Foreign Students Attend US Naval Academy

    30 April, 2014


    From VOA Learning English, this is the Education Report.

    The United States Naval Academy in Annapolis, Maryland prepares young men and women to become officers in the navy or Marine Corps. The school was established in 1845 on a land where a military fort once stood. Students are called midshipmen.

    The Naval Academy provides undergraduates four years of study in 25 major areas. Degrees in Science, Technology, Engineering or Mathematics are especially popular.

    Many Naval Academy graduates have become important American Leaders. Former President Jimmy Carter, for example, was a midshipman. Senator John McCain, a former presidential candidate also graduated from the school.

    Foreign Students Attend US Naval Academy
    FILE - US Naval Academy

    Foreign students also attend the Naval Academy. Currently, there are about 60 of them. David Ochy is from Panama. He notes some difficulties with life in a new country.

    "Leaving the comfort zone of your country, to come here to a culture and language completely different from your own and adapt, has been a challenge," said Ochy.

    Student Santiago Gonzalez-Ayer of Spain says the academy has helped him feel more a part of a new culture.

    "It opens a cultural horizon so that one understands American culture better, and is more involved in the culture," said Gonzalez-Ayer.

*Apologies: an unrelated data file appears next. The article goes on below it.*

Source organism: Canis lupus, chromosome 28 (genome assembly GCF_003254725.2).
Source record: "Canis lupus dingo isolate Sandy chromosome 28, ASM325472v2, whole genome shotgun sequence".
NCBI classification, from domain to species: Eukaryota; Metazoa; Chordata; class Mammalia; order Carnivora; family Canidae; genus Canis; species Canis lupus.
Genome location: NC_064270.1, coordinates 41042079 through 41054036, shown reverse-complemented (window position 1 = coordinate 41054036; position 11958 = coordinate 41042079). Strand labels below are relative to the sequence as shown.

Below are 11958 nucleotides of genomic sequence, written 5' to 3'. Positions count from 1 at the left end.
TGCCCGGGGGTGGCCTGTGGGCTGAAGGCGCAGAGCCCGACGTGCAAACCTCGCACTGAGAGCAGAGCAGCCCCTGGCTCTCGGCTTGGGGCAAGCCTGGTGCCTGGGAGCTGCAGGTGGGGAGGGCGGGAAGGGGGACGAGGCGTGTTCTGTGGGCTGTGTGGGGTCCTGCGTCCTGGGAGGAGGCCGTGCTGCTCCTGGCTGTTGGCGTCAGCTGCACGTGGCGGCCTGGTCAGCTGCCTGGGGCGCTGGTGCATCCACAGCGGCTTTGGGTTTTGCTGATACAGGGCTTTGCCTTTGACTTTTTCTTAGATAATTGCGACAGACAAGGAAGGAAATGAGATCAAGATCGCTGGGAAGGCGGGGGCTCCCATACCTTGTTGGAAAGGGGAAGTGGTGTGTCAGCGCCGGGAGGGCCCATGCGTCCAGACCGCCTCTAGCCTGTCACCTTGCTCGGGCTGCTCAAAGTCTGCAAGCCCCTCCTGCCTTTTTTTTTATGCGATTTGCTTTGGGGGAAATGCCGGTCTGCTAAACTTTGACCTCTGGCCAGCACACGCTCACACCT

The Naval Academy says its job is to develop a student skills, character and understanding of others. International program director Tim Disher says, the U.S. Navy gains from the academy's acceptance of foreign students. He says this is especially true in a world increasingly connected through technology.

    Tim Disher graduated from the Naval Academy in 1981. He says, at that time, only top officers worked with foreign officers and foreign navies. But he says, this is no longer true.

    "We're a smaller navy and our students, even as midshipmen, have the ability to make an impact with our foreign partners. We are creating young ambassadors ...right off the bat, right after they get commissioned."

    He says, the exchange program also helps American midshipmen understand the wide world.

    Paul Angelo graduated from the academy in 2006. He praises the foreign exchange program.
    "It's important that our allies know exactly how we function or operate as a military," said Angelo.

    Midshipman Gonzalez Ayer plans to return to Spain and serve as a naval officer after finishing at the Naval Academy. David Ochy wants to work as an ocean engineer when he goes home to Panama.

    And that's the VOA Learning English Education Report. Visit our website at to test your English Language skills with our quizzes. You can also comment on our programs there, or send us an email to And remember to follow us on Facebook, Twitter and YouTube. I'm Bob Doughty.